And to the east of Ocean Dreams — where a shuttered complex that once housed a social-service agency is set to be demolished, despite efforts by locals to convince the city to turn it into a community center — the rendering shows two more towers that would also eclipse the ones currently being built. Red Apple owns this site, but its current zoning only allows four- or five-story buildings.
Mr. Catsimatidis, who goes by “Cats” on his radio talk show on WNYM, “The Cats Roundtable,” clearly envisions his own boardwalk empire. Whether he will get permission to realize it remains to be seen. “We’ve got to talk to the city,” he said.
John Catsimatidis’s Red Apple Group has expanded beyond supermarkets to real estate development, including a project in Coney Island.Credit…Jillian Nelson
For now, work proceeds on the two towers, which have angled sides to increase the number of apartments with ocean views, as well as terraces and balconies. Three-quarters of the apartments will be studios and one-bedrooms, with the remainder mostly two-bedrooms. Although rents won’t be set until closer to the start of leasing in the spring, Mr. Catsimatidis said that a two-bedroom might be priced at $4,000 to $5,000, “depending on the floor.” A 24,000-square-foot common terrace on the second floor will include a bocce court and a putting green, among other things.
Mr. Catsimatidis — who said he had “one more” political campaign in him but would not elaborate on which office he might run for — is also including public amenities in the project. In the rear of Ocean Dreams, the Coney Island boardwalk will be widened and outfitted with exercise equipment, benches, and plantings by Weintraub Diaz Landscape Architecture. At the front of the building facing Surf Avenue, ground-floor retail space has been earmarked for a grocery store and a pharmacy.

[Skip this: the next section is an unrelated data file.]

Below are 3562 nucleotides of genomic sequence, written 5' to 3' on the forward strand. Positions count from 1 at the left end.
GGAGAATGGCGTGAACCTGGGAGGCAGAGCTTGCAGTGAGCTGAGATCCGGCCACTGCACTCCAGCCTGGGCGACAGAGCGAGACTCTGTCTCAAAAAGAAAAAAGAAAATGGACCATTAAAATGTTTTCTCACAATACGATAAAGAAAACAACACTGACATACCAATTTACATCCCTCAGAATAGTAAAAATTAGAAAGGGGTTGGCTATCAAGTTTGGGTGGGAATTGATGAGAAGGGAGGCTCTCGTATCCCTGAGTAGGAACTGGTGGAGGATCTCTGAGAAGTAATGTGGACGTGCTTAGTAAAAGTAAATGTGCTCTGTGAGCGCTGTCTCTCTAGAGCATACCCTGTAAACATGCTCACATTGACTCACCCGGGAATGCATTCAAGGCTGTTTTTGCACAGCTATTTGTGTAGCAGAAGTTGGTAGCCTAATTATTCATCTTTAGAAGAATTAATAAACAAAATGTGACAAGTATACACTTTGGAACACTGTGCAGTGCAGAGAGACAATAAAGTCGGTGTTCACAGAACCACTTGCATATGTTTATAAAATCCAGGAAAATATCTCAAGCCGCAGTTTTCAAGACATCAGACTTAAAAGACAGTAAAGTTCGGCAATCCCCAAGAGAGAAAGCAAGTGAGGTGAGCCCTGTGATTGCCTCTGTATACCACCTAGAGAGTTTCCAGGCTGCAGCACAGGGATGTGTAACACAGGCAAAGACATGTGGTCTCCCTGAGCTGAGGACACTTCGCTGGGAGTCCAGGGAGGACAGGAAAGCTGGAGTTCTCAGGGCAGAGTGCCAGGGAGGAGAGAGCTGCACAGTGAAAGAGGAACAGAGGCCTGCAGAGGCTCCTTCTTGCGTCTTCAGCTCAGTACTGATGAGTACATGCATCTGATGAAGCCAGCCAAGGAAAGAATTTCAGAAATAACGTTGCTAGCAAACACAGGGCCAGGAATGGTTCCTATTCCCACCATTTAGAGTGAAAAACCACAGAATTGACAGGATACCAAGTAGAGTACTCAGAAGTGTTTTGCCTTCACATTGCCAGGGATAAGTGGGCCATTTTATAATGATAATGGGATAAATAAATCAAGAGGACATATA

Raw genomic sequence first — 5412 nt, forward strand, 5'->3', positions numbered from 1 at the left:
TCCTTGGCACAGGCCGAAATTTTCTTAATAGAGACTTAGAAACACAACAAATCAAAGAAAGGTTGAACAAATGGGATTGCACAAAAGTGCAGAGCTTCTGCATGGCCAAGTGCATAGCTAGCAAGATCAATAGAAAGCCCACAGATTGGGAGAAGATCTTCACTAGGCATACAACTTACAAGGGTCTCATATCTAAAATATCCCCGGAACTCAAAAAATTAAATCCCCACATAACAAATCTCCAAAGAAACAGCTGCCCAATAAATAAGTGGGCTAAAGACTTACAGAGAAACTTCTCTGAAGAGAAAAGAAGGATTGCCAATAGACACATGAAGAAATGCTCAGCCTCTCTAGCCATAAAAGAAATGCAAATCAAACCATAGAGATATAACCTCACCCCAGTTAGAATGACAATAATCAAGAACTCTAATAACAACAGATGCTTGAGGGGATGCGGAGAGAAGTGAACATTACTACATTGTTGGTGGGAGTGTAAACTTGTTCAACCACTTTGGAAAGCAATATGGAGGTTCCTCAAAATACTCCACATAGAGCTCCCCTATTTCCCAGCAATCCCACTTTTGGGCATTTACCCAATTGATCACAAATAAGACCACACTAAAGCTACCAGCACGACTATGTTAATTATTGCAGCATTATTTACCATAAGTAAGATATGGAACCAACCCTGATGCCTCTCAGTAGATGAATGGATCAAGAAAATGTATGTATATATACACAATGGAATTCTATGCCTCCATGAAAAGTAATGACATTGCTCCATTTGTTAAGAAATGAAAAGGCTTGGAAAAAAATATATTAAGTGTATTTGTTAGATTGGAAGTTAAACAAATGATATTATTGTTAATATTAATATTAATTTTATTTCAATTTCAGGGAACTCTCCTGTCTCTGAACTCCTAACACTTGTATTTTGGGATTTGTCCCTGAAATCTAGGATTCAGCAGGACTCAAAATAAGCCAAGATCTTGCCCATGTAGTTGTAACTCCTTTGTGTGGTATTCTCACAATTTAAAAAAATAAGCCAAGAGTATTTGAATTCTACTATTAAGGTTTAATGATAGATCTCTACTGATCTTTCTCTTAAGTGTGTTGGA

The Stillwell Avenue subway station is a mile away, but Red Apple plans to run a shuttle bus for building and area residents styled after San Francisco cable cars. The complex also has 301 parking spaces. Some local residents have expressed concerns about increased traffic from the complex and other new developments in the neighborhood.
Coney Island is known as a popular summer destination, but it has a year-round population of 50,000, much of it poor, and the neighborhood experienced severe flooding during Hurricane Sandy. Ocean Dreams, which is costing $270 to $280 million to build, according to Mr. Catsimatidis, stands on hundreds of piles, with its first floor five feet above sea level. He thinks the trouble will be worth it.
Mr. Catsimatidis is betting that people will be lured by the chance to overlook the ocean. “When you’re up there and you open the balcony doors and breathe in the ocean air,” he said, “you’ll live 10 years longer.”